Mass spectrometry (MS) is an analytical technique that identifies the molecular weight of compounds and thus allows for the identification of individual elements. When used in conjunction with other identification techniques like carbon and proton NMR and IR spectroscopy, mass spectrometry can be extremely helpful in identifying unknown compounds.

MS can also tell you whether a compound contains particular elements like bromine or chlorine. These halogens can be easily detected by comparing the intensity ratios of ions with atomic mass units (m/z) that differ by two.

Q10: Briefly explain Proton magnetic resonance spectroscopy.


Because most organic compounds contain numerous hydrogen atoms, and the hydrogen atoms absorb the energy of different wavelengths depending on their bonding environment, proton NMR spectra provide a plethora of data about molecular structure.

Nuclear magnetic resonance with respect to hydrogen-1 nuclei within a substance’s molecules is known as proton nuclear magnetic resonance (proton NMR, hydrogen-1 NMR, or 1H NMR). In samples containing natural hydrogen (H), the isotope 1H makes up nearly all of the hydrogen (hydrogen-1; i.e., having a proton for a nucleus).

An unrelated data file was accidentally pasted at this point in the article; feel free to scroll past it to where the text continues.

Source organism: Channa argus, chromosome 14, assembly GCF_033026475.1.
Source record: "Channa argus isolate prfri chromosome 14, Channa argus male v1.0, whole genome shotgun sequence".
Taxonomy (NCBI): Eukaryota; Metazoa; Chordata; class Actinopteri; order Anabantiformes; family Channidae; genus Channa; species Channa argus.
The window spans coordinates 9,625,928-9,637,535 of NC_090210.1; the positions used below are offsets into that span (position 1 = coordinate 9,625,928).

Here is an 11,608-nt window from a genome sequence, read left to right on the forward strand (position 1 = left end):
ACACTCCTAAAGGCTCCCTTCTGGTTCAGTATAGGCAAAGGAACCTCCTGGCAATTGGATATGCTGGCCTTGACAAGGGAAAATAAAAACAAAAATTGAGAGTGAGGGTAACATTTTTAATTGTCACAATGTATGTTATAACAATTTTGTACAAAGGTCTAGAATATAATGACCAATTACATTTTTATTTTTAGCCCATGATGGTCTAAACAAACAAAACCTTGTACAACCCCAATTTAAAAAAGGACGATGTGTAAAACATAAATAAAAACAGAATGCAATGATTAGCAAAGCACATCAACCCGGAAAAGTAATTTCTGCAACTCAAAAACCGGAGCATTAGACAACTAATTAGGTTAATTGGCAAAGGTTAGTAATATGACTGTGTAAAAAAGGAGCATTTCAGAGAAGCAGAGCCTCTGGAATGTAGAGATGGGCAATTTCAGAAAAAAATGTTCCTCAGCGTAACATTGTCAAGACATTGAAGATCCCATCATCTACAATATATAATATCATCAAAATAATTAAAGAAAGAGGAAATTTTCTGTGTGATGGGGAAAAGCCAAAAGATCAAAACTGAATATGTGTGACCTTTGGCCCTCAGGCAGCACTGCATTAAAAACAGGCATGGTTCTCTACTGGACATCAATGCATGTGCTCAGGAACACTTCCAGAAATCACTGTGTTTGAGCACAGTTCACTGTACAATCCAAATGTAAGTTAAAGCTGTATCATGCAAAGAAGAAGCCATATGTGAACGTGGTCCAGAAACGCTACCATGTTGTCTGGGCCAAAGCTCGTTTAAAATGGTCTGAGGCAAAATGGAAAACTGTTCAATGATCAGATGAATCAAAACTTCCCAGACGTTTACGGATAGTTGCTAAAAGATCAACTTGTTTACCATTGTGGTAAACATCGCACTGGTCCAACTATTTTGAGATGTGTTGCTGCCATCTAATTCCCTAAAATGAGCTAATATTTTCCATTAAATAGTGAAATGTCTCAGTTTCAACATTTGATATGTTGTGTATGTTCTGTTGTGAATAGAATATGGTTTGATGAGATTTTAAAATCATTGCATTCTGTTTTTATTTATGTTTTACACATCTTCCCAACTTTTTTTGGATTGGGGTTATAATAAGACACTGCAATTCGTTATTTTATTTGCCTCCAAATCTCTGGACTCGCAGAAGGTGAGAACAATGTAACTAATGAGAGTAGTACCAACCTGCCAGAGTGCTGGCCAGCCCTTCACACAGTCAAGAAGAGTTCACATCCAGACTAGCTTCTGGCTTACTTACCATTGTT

Q11: Mention the differences between Spectrometry and Spectroscopy.


The science of spectroscopy is the study of the interaction between matter and radiated energy. It’s the study of matter’s absorption properties or absorption behaviour when exposed to electromagnetic radiation. Spectroscopy is a theoretical method of science that does not produce any results.

Spectrometry, on the other hand, is a technique for obtaining a quantitative spectrum measurement. It is the practical application in which results are obtained, assisting in quantifying absorbance, optical density, and transmittance, for example.

In a summary, spectroscopy is a theoretical science, and spectrometry is a practical measurement in the atomic and molecular balances of matter.

Q12: Give the molecular formula of hydrocarbon cation with an m/z value of 91.


To find the number of carbon atoms in the chemical formula of a hydrocarbon cation with a m/z value of 91, divide the given value by 12. Hydrogens account for the remaining mass. As a result, the parent hydrocarbon cation’s molecular formula is C7H7+.

Q13: Give the applications of Mass Spectrometry.